The most common way to learn at any university is to go to class, listen and be a diligent note-taker. Being consistent allows you to make the best out of your student life. However, the time has come to take finals and if you didn’t keep up on studying your notes, you might need some tactics to make it through your final week. So here are some tried and true methods to help you remember—and retain—an entire semester’s worth of information.
Maybe you’ve heard someone mutter in the back of a science class, My Very Educated Mother Just Served Us Nachos. If you haven’t heard this, then you’re missing out on an excellent way of remembering the order of planets in our solar system: Mercury, Venus, Earth, Mars, Jupiter, Saturn, & Uranus (RIP Pluto). The first letter of each word corresponds to the first letter of a planet. Sometimes, word associations for very basic things, like nachos and our moms, help us to remember things that are new to us. Although we may not need this specific mnemonic anymore, at a university most things are new to you and therefore, creating a mnemonic that meets your needs can be a wonderful study tool.
Lecture classes can typically be pretty listening-heavy and unfortunately, difficult to pay attention. It is known that our senses work together to gather information about what’s going on around us and send all of this information to our brain to interpret it and turn it into a piece of knowledge*. Therefore, it makes sense that getting more of your senses involved will help you have a better understanding of the information you are learning. While studying your notes (or any other materials you’ve gathered from class), try to highlight only important information and craft a chart or graph to organize the information into a succinct and easy-to-remember picture!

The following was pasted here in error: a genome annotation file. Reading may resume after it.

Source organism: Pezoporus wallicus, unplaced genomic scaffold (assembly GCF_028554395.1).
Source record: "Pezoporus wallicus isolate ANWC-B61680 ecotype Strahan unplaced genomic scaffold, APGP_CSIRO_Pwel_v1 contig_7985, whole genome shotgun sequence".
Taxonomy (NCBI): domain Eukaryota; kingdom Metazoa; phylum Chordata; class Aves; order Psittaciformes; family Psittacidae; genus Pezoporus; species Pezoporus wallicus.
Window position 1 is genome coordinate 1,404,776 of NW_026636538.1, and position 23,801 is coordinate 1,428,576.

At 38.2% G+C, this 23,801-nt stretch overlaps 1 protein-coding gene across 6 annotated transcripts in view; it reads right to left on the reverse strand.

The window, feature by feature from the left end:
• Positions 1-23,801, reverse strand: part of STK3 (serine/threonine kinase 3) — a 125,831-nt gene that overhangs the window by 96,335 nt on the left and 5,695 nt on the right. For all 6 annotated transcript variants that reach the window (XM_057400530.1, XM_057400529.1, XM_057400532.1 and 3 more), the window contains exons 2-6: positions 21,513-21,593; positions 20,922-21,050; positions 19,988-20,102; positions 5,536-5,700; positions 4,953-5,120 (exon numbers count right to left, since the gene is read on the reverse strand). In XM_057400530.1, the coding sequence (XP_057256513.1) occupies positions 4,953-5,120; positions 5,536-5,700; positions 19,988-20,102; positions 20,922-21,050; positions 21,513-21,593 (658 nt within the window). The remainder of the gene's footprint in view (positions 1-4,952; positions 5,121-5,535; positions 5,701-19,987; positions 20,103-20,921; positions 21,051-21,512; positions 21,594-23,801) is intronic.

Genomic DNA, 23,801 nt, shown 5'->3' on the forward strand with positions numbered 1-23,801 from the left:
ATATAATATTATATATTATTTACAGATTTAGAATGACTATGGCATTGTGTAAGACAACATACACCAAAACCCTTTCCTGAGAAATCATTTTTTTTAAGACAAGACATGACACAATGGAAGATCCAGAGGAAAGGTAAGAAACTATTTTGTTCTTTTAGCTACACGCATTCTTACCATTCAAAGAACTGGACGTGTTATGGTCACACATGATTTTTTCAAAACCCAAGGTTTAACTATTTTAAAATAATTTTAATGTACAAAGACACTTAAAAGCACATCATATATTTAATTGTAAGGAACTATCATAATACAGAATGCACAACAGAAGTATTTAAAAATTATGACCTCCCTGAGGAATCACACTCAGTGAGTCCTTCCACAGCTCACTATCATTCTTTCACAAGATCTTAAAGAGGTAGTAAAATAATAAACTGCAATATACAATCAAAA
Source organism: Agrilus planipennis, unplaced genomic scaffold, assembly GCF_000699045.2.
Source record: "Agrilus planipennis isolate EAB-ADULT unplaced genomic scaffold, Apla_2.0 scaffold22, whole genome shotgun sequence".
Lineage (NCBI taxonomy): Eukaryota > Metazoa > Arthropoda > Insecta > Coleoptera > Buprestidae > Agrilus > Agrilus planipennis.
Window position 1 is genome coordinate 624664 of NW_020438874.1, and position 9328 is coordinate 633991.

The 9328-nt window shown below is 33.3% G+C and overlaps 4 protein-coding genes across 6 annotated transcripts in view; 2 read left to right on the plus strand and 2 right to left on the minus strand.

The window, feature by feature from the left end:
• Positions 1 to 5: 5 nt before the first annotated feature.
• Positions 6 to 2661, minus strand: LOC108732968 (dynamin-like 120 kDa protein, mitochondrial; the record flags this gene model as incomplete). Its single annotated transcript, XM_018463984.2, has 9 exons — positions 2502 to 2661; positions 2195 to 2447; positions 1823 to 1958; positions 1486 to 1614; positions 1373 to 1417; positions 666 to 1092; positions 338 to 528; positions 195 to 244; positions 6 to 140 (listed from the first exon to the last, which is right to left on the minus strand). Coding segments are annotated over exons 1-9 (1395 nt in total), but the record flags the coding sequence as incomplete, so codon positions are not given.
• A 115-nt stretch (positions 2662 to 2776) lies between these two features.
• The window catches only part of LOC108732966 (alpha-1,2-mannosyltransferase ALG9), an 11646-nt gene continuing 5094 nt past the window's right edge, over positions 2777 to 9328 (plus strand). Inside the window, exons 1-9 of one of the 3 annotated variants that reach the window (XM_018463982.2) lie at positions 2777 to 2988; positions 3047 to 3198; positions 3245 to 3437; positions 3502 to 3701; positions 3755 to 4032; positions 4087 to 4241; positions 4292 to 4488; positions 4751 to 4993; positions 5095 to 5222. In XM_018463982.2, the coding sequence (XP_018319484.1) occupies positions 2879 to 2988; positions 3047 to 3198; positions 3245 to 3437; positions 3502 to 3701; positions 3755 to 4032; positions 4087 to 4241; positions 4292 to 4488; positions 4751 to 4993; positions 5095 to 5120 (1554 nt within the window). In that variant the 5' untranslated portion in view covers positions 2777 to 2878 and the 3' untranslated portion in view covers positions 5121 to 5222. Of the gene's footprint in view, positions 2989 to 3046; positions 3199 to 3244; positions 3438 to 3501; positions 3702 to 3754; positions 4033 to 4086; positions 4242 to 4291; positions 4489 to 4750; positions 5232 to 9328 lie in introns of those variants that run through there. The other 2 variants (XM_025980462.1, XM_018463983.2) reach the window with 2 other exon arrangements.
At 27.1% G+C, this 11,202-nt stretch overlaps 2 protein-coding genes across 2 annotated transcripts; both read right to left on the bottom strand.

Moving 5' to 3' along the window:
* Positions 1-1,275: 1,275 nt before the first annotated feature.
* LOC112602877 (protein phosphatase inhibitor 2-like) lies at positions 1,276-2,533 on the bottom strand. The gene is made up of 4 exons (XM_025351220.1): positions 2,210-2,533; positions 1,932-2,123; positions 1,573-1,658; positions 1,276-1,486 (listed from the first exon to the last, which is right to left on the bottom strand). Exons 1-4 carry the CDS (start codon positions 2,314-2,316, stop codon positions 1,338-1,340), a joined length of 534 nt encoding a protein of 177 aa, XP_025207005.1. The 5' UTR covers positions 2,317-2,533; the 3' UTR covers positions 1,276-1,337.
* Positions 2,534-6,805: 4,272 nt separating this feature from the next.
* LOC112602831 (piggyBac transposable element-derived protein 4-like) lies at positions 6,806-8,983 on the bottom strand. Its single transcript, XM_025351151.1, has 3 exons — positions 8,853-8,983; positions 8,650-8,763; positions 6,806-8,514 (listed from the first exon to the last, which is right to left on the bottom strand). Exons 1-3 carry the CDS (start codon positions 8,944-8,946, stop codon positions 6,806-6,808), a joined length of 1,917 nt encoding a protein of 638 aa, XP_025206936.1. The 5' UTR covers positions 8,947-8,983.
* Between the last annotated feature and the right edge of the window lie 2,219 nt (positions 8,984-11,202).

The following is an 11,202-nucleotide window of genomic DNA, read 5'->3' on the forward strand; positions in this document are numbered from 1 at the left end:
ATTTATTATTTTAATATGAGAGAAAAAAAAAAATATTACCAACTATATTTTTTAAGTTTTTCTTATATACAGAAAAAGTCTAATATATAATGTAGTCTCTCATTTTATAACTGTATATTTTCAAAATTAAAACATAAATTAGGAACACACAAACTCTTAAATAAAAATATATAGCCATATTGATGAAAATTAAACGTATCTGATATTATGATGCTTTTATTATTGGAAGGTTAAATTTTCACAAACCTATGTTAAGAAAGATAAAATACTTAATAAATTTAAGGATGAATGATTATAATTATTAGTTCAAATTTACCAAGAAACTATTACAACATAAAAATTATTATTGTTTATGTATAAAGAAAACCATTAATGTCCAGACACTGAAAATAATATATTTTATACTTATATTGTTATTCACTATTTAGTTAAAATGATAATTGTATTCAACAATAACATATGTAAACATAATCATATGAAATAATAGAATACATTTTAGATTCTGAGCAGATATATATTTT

*You can read about this amazing study here: http://www.education.vic.gov.au/school/teachers/teachingresources/discipline/science/continuum/Pages/sensesworking.aspx
3. Flash Cards
Sometimes, it’s best to go back to the basics. As you may recall, engaging more of our senses can help our understanding of a subject and notecards are just the way to engage physical touch. The processing of seeing material on a notecard and physically flipping it back and forth can help create memories to recall on the day of the test. Understandably, not all students can afford physical notecards—especially when we have hundreds of terms or facts to remember! A useful tool I’ve found is Quizlet—a free online notecard application. Click here to explore this tool: https://quizlet.com/
Sometimes looking at something and memorizing it isn’t enough—especially when it comes to mathematics or formal sciences. Yes, maybe you might have to memorize an equation, but that won’t help you solve it. The best way to master something is simply by practicing. If you have access to a whiteboard or a stack of scratch paper, get ready to do the same equation with different numbers at least 5 times correctly or until you feel comfortable.
5. Office Hours
If you have made an effort this semester, chances are your professor will appreciate you coming to them if there is something that you still don’t understand or cannot figure out how to commit to memory. Who better to help you than someone who has gone through years of education? Going to a professor’s office hours helps build a rapport with your professor and shows them that you either have a passion for learning or genuinely care about your education. Either way, some one-on-one time is guaranteed to create a better understanding before the big test.
I know that with these little tricks, you can commit the information to memory and get the grades you want. From everyone here at AUM, we wish our students, as well as other students, the best of luck in their final’s week!